Last updated: February 20. 2013 12:36AM - 889 Views

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For the sixth consecutive year, Pennsylvania casinos recorded record revenue for slot machines. In 2012, according to a report released Thursday by the Pennsylvania Gaming Control Board, people playing one-armed bandits in the state‚??s 11 casinos lost a record $2.47 billion. That was 2.7 percent higher than the $2.40 billion lost in 2011.
While many players were losers, the casinos and the state‚??s coffers hit the jackpot.
PGCB Chairman William H. Ryan, Jr. said tax revenue generated from the play of slots during 2012 was more than $1.3 billion. The first slot machines began operating in the Commonwealth in November 2006.
‚??While competition for gaming dollars from bordering states will continue to escalate, the revenue results from legalized casino gaming in Pennsylvania continue to be strong,‚?Ě Ryan said. ‚??In addition, a healthy casino industry has resulted in the employment of more than 16,000 persons, stability in the Commonwealth‚??s horse racing industry, funds for major economic development and community-based projects, and property tax relief for all Pennsylvania homeowners.‚?Ě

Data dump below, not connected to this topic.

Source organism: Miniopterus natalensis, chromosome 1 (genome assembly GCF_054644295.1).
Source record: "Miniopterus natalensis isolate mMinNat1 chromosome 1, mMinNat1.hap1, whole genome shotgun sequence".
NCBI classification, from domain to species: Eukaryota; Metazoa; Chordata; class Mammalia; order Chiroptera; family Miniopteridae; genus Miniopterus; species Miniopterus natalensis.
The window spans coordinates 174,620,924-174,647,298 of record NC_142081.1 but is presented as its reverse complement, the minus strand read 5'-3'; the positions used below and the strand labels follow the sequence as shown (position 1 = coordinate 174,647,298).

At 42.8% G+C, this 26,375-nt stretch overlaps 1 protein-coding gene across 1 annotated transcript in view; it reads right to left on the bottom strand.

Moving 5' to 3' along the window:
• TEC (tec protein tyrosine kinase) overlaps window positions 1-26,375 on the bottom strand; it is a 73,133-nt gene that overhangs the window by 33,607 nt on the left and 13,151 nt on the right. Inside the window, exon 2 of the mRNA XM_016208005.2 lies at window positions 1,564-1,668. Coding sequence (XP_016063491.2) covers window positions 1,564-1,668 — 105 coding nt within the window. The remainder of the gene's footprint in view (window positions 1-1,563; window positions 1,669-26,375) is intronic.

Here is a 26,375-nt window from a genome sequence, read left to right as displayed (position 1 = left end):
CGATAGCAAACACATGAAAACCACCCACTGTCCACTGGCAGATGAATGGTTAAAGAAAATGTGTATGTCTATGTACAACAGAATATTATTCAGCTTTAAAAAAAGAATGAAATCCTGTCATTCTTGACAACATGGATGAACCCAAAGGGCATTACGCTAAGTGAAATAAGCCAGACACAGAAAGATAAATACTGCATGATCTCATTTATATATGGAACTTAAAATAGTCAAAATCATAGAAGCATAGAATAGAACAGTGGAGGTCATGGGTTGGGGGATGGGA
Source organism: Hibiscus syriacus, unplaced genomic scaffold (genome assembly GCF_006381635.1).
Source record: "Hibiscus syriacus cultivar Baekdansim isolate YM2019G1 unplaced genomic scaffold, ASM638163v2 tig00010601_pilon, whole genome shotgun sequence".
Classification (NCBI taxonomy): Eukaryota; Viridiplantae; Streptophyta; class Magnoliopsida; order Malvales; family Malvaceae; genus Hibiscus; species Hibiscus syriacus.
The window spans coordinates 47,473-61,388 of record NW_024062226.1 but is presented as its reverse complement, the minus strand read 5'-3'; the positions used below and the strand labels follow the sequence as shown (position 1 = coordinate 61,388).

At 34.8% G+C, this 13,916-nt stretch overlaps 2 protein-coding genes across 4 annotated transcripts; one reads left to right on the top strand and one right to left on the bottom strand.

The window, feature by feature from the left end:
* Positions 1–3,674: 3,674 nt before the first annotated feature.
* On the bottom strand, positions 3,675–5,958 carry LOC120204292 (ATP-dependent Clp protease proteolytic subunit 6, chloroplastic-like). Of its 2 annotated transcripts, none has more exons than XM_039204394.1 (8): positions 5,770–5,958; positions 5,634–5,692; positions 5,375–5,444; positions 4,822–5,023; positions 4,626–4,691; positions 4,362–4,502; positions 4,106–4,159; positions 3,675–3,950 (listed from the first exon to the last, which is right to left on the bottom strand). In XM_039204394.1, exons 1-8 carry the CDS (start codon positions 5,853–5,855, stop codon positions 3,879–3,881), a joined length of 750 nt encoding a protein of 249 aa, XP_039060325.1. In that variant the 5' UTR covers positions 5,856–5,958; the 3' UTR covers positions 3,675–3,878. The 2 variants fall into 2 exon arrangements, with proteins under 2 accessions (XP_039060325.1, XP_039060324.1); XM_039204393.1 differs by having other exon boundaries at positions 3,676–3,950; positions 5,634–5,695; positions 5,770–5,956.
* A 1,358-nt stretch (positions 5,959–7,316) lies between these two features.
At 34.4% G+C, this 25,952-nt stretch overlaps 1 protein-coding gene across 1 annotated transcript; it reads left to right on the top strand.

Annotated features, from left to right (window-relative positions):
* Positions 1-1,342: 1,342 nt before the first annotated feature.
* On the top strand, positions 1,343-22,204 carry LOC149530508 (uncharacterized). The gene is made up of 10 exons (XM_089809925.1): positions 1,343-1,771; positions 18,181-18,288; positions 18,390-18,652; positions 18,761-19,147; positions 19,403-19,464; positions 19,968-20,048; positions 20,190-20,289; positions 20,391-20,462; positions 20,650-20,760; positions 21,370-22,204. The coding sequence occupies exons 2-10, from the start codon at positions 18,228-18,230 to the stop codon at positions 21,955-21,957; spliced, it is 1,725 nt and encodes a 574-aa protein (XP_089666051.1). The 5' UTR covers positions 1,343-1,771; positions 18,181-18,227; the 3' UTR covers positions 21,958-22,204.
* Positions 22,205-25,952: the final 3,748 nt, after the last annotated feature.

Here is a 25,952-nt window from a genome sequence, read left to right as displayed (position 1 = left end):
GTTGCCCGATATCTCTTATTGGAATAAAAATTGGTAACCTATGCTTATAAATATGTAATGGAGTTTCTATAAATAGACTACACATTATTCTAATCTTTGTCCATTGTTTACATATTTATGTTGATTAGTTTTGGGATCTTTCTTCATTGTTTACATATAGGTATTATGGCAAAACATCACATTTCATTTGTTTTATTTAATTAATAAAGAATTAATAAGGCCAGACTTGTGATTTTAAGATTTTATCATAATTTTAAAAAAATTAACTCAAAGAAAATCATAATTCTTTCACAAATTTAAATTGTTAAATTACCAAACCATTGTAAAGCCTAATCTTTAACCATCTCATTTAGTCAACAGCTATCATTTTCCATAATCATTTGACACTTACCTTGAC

The year-to-year increase in slot revenue was buoyed by big gains at two of the state‚??s casinos -- Sands Casino Bethlehem and Sugarhouse Casino in Philadelphia -- and by the opening of the state‚??s 11th casino, the Valley Forge Casino Resort.
Locally, Mohegan Sun at Pocono Downs in Plains Township, which became the state‚??s first slot parlor when it opened in 2006, was one of four casinos to see a decrease in slot machine gross revenue. It saw a decrease of 0.27 percent year-to-year dipping from $232.8 million in gross revenue at slot machines 2011 to $232.1 million last year.
Presque Isle Downs and Casino in Erie saw slot machine gross revenues drop the largest, at 9.67 percent decrease; Harrah's Philadelphia Casino and Racetrack in Chester saw slot machine gross revenues drop 3.1 percent; while Hollywood Casino at Penn National Race Course in Grantville reported 1.97 percent lower gross revenues.
The big gainer was the SugarHouse Casino along the Delaware River in Philadelphia. It saw an 11.24 percent increase going from $170.9 million in 2011 to $190.1 million in 2012.
Read the complete story in Friday‚??s Times Leader.
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